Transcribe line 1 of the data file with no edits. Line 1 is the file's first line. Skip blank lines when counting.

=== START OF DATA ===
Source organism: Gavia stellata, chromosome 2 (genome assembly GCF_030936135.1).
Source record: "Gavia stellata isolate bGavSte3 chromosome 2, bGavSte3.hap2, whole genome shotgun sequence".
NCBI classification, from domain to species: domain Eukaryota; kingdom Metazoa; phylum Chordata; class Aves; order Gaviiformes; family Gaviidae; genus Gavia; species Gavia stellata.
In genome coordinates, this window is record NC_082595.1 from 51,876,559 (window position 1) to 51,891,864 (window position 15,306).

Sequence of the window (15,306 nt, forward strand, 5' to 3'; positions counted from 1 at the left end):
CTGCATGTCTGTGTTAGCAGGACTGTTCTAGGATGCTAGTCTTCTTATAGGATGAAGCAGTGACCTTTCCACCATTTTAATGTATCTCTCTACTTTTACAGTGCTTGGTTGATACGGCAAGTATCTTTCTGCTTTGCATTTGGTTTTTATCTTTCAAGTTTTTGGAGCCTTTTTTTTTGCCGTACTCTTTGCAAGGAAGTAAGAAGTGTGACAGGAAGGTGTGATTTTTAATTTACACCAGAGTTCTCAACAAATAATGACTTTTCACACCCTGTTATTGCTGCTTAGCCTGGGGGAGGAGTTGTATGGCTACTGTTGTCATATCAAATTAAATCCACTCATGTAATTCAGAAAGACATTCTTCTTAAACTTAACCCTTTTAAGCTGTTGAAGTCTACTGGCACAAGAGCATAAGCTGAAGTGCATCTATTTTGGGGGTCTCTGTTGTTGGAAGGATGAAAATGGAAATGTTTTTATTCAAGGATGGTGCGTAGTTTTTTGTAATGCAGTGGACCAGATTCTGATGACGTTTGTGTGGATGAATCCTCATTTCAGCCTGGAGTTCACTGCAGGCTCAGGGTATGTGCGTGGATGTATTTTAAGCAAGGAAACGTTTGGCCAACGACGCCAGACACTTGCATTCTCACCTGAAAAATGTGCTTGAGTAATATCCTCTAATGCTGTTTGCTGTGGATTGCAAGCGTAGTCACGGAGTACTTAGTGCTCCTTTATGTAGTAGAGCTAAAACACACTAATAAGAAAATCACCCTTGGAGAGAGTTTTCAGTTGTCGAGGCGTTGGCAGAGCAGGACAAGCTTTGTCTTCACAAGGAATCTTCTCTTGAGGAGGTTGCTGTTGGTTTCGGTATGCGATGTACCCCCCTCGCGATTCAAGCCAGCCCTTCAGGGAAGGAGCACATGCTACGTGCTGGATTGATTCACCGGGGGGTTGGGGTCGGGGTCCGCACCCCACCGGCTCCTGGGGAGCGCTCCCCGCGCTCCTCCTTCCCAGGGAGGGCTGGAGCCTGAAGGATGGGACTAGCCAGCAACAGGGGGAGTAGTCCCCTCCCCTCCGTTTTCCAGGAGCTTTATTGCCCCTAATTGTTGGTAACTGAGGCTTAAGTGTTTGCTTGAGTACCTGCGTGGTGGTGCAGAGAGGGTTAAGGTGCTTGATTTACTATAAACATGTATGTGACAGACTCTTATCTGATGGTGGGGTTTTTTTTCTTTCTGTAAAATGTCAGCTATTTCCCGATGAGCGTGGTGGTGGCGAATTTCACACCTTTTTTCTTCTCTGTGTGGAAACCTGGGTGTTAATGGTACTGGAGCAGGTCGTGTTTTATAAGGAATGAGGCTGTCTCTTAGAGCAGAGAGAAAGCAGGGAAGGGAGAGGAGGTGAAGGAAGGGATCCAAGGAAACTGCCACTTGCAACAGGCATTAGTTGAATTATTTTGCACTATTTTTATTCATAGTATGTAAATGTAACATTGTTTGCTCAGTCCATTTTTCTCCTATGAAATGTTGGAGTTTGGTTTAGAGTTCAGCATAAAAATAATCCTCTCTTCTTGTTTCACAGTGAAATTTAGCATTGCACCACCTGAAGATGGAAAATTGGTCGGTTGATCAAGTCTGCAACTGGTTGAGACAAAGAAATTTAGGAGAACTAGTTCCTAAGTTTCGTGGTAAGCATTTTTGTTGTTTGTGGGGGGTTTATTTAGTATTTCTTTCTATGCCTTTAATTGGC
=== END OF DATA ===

Source organism: Gavia stellata, chromosome 2 (genome assembly GCF_030936135.1).